David spares Mephibosheth.
There are two Mephibosheths in this passage.
The one that he spared is Jonathan’s son, David’s friend, Jonathan, his
son. He made a covenant with
Jonathan that he would take care of Mephibosheth.
Do you remember back in chapter 9?
Do you remember that picture?
This man who has lame feet because a nurse dropped him when Saul and Jonathan
were killed on Mount Gilboa, she ran but dropped Mephibosheth and Mephibosheth
has sore feet. But he’s given a
place at David’s table in the palace in Jerusalem.

Do you remember this morning, those of you who were here this morning for the
Lord’s Supper, Ligon used that — that just took my breath away.
That beautiful, beautiful expression.
We are God’s children and we can slip our feet beneath the table because
this is the Lord’s Table. We’re part
of the family of God and the communion table is a symbol that we have a place at
the table. We come and eat and drink
the presence of Christ, our elder brother.
You know maybe that’s why the author is putting this story at the end
here, because he’s saying that the significance of David is — for all his
faults, for all his terrible, terrible faults, the author — you know he’s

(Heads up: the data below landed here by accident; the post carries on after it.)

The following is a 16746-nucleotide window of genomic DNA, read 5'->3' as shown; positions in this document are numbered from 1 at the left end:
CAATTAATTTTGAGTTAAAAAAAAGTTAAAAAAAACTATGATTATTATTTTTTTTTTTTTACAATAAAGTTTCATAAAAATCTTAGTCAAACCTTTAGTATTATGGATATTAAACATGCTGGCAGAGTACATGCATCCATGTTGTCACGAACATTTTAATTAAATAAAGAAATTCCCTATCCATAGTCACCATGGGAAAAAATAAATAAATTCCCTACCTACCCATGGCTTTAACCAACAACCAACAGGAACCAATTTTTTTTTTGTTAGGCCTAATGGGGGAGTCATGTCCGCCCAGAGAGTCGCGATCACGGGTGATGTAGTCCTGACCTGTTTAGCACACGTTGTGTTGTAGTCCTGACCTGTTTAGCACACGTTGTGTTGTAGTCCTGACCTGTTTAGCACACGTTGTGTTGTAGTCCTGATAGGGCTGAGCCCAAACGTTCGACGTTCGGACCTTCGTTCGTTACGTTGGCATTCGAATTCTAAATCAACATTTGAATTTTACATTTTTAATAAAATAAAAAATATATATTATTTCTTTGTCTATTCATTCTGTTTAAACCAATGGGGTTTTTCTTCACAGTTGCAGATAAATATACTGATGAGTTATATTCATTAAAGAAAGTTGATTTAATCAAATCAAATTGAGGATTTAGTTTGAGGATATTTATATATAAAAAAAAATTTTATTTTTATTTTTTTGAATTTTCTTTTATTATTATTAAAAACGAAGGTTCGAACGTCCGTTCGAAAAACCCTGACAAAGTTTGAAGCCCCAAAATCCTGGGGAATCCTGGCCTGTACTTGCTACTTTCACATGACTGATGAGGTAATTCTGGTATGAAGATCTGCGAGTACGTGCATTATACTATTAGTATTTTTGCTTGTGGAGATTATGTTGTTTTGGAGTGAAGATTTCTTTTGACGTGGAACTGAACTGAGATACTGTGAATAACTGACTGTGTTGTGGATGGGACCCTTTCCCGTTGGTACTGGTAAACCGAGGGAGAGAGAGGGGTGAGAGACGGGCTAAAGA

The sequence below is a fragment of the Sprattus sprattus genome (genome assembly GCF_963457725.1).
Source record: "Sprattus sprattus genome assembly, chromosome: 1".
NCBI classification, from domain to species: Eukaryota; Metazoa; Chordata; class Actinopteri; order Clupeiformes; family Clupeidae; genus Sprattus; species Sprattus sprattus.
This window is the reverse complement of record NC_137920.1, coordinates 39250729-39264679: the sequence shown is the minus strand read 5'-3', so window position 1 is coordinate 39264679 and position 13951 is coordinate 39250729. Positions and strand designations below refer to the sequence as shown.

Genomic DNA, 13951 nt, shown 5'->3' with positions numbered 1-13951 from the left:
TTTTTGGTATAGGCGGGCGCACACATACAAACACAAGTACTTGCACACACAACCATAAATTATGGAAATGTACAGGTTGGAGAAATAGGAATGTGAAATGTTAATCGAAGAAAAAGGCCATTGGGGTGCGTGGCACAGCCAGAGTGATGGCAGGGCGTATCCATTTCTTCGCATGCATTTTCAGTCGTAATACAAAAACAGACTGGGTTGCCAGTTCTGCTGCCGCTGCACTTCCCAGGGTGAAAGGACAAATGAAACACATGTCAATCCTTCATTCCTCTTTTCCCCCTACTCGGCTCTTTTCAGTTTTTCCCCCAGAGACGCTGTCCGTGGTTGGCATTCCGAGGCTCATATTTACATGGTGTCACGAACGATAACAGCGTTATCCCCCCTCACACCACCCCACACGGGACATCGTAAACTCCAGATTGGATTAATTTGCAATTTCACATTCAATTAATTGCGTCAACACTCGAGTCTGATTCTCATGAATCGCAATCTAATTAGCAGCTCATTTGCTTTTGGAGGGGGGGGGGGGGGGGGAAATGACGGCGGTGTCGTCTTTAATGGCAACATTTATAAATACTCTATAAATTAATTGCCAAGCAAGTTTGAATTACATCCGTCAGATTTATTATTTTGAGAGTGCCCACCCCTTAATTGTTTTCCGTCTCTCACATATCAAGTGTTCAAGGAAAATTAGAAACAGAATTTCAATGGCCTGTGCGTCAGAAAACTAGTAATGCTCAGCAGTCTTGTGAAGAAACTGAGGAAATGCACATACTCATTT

painted a really terrible picture of David in this latter section of 2 Samuel,
but don’t you think he’s now trying to say that there’s another side to David.
He’s a covenant keeper. He’s
a covenant keeper who lets the cripples and maimed have a place at the table.
I don’t know, I just think the author is saying there’s Gospel in what
David is doing. This story, I want
to keep it to the end, like preachers.
You know sometimes they mess with the text because they want to end well.
You know, sometimes there’s something that really preaches and so you
keep that to the very end and maybe that’s what’s happening here.
This story, it belonged in David’s past, but he wants to say, “You know
what David did at one time? He could
have given Mephibosheth to the Gibeonites but he didn’t because he had made a
promise.” God has made a promise to
us in the Gospel, and that promise is yes and amen in Christ.
It is yes and amen in Christ.
If the blood of bulls and goats and the ashes of a heifer sprinkles the unclean
to the purifying of the conscience, how much more will the blood of Christ who,
through the eternal Spirit, cleanse our conscience from dead works to serve the
living God?

This morning, right here, we saw visibly portrayed, pictures — signs and seals
of a covenant. Jesus said before He
died, “This cup is the new covenant in My blood.
It’s a picture of the new covenant in My blood.”
This covenant, this promise, can never be broken.
There’s a Davidic King who keeps His promise.
There’s a Davidic King who never breaks His covenant, who never goes back
on His word. I hope I’m not
stretching the text here, but it seems as though the author wants us to see at
the end here, this Gospel picture.
In the midst of this gore, this terrible gore of atonement, there’s a promise
that that atonement that Jesus is, the atonement made by the blood of Jesus, has
eternal and unbreakable consequences.
“The soul that on Jesus hath leaned for repose, He’ll never, no never,
desert to His foes.” That’s the
promise.

There’s a promise broken, and there’s a promise kept, and then you’ve got this